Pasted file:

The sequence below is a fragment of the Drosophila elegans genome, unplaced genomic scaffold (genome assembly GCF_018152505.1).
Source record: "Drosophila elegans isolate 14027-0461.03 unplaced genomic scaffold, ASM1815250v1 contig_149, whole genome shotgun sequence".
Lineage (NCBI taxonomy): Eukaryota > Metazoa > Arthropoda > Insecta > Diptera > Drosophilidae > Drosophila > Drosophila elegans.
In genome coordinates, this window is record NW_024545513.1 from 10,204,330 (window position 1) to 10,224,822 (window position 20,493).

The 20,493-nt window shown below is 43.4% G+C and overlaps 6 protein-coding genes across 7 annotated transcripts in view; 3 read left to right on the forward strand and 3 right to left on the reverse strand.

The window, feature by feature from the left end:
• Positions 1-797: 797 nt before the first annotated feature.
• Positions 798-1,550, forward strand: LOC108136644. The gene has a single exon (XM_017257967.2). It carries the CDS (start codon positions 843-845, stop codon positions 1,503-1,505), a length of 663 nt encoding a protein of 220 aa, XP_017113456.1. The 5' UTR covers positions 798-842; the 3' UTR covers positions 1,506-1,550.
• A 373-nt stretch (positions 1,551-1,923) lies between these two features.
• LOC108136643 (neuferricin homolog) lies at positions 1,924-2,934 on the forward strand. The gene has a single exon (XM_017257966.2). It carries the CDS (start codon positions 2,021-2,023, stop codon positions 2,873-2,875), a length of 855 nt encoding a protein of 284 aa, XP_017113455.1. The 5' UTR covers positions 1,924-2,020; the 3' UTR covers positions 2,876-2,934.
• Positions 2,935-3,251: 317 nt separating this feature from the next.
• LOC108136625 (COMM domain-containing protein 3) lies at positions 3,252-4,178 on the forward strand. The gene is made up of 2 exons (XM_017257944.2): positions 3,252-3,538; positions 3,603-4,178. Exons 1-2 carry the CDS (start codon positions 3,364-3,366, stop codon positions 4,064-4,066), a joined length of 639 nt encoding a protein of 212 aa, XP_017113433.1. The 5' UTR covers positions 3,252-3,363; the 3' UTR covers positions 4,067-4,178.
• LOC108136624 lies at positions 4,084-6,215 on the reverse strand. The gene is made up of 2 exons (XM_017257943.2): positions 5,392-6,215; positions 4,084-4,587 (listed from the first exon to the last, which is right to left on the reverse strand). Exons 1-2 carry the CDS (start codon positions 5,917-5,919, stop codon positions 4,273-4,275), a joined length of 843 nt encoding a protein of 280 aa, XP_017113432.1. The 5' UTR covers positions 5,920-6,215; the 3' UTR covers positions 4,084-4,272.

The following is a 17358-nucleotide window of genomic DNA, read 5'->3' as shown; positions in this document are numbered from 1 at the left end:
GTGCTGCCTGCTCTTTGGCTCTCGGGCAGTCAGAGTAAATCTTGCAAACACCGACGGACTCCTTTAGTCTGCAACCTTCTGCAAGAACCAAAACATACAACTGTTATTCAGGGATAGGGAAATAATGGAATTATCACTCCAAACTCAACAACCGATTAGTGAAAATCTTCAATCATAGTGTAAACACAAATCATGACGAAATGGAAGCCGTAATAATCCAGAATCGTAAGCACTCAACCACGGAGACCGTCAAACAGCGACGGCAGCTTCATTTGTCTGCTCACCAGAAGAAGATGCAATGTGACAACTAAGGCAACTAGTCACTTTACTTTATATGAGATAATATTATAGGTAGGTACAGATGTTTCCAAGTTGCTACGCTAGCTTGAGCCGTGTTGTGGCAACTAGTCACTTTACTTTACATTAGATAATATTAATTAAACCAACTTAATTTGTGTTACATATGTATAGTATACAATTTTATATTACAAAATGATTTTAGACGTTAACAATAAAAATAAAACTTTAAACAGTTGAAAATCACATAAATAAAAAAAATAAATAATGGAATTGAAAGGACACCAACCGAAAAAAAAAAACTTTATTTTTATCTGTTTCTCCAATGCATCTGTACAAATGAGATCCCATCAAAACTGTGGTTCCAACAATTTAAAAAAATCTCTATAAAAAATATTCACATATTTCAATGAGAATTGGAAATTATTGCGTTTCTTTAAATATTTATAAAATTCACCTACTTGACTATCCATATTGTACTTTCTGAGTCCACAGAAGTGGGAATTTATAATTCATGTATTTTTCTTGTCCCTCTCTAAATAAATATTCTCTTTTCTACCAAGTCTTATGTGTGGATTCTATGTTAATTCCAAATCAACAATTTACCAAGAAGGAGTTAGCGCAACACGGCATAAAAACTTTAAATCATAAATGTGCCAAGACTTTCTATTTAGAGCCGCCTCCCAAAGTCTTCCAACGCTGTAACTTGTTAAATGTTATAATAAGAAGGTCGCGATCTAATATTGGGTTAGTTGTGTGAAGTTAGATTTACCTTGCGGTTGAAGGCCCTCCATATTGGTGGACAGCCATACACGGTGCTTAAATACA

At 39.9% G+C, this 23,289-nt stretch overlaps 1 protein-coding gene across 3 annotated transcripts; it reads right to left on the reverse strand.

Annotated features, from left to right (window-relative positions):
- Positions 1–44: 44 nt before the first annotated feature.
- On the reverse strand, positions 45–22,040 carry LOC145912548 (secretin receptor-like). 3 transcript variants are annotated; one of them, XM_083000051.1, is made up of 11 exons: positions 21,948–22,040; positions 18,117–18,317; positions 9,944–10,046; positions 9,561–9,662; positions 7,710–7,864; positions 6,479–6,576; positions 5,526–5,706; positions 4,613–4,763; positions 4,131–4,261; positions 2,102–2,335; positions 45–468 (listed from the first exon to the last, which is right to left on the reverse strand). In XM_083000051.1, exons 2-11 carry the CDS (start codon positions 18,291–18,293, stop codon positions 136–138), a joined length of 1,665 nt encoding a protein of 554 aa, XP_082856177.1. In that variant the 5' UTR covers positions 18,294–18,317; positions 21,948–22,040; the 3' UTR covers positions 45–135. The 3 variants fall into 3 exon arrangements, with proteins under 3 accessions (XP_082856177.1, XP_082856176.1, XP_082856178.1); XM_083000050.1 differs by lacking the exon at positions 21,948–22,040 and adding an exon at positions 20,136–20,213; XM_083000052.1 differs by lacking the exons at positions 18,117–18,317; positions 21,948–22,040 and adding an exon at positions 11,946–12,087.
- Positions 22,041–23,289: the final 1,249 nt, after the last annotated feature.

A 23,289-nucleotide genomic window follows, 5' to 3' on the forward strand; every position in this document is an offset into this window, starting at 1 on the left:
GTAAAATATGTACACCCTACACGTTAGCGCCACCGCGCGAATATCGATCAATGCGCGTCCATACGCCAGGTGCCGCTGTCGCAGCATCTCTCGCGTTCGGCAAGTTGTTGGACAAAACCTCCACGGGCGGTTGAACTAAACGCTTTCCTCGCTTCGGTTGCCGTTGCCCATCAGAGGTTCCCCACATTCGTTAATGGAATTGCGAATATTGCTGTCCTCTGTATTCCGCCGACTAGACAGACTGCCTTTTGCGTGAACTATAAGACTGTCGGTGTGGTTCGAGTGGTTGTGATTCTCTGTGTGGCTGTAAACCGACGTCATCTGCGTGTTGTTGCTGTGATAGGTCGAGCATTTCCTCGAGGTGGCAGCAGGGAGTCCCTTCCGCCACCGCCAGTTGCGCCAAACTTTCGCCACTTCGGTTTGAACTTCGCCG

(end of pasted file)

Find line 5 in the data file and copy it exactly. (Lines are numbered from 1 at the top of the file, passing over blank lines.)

The 20,493-nt window shown below is 43.4% G+C and overlaps 6 protein-coding genes across 7 annotated transcripts in view; 3 read left to right on the forward strand and 3 right to left on the reverse strand.